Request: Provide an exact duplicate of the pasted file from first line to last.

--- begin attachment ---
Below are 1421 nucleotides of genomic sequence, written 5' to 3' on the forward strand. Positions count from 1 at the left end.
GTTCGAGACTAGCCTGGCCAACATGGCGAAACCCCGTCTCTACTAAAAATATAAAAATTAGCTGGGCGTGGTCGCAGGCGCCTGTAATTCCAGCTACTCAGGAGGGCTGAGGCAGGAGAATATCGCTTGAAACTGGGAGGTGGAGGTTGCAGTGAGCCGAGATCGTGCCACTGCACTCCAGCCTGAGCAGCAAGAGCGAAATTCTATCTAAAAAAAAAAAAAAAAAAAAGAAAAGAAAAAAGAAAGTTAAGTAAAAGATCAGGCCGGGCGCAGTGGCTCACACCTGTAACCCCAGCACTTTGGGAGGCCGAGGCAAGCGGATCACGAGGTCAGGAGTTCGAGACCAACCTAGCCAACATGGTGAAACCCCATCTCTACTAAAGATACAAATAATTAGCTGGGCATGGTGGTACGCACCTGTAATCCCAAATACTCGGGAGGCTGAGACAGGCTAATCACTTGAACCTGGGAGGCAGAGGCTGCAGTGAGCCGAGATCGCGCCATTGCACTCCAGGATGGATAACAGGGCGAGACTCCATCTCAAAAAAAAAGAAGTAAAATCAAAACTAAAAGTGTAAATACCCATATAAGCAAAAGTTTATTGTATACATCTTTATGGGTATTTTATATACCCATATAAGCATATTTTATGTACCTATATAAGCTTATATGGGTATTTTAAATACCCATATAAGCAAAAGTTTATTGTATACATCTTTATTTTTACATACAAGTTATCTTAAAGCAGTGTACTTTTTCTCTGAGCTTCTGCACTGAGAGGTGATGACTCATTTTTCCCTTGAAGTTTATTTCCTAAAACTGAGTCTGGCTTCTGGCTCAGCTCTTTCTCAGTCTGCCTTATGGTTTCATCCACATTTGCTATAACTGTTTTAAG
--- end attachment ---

Below are 1421 nucleotides of genomic sequence, written 5' to 3' on the forward strand. Positions count from 1 at the left end.
GTTCGAGACTAGCCTGGCCAACATGGCGAAACCCCGTCTCTACTAAAAATATAAAAATTAGCTGGGCGTGGTCGCAGGCGCCTGTAATTCCAGCTACTCAGGAGGGCTGAGGCAGGAGAATATCGCTTGAAACTGGGAGGTGGAGGTTGCAGTGAGCCGAGATCGTGCCACTGCACTCCAGCCTGAGCAGCAAGAGCGAAATTCTATCTAAAAAAAAAAAAAAAAAAAAGAAAAGAAAAAAGAAAGTTAAGTAAAAGATCAGGCCGGGCGCAGTGGCTCACACCTGTAACCCCAGCACTTTGGGAGGCCGAGGCAAGCGGATCACGAGGTCAGGAGTTCGAGACCAACCTAGCCAACATGGTGAAACCCCATCTCTACTAAAGATACAAATAATTAGCTGGGCATGGTGGTACGCACCTGTAATCCCAAATACTCGGGAGGCTGAGACAGGCTAATCACTTGAACCTGGGAGGCAGAGGCTGCAGTGAGCCGAGATCGCGCCATTGCACTCCAGGATGGATAACAGGGCGAGACTCCATCTCAAAAAAAAAGAAGTAAAATCAAAACTAAAAGTGTAAATACCCATATAAGCAAAAGTTTATTGTATACATCTTTATGGGTATTTTATATACCCATATAAGCATATTTTATGTACCTATATAAGCTTATATGGGTATTTTAAATACCCATATAAGCAAAAGTTTATTGTATACATCTTTATTTTTACATACAAGTTATCTTAAAGCAGTGTACTTTTTCTCTGAGCTTCTGCACTGAGAGGTGATGACTCATTTTTCCCTTGAAGTTTATTTCCTAAAACTGAGTCTGGCTTCTGGCTCAGCTCTTTCTCAGTCTGCCTTATGGTTTCATCCACATTTGCTATAACTGTTTTAAG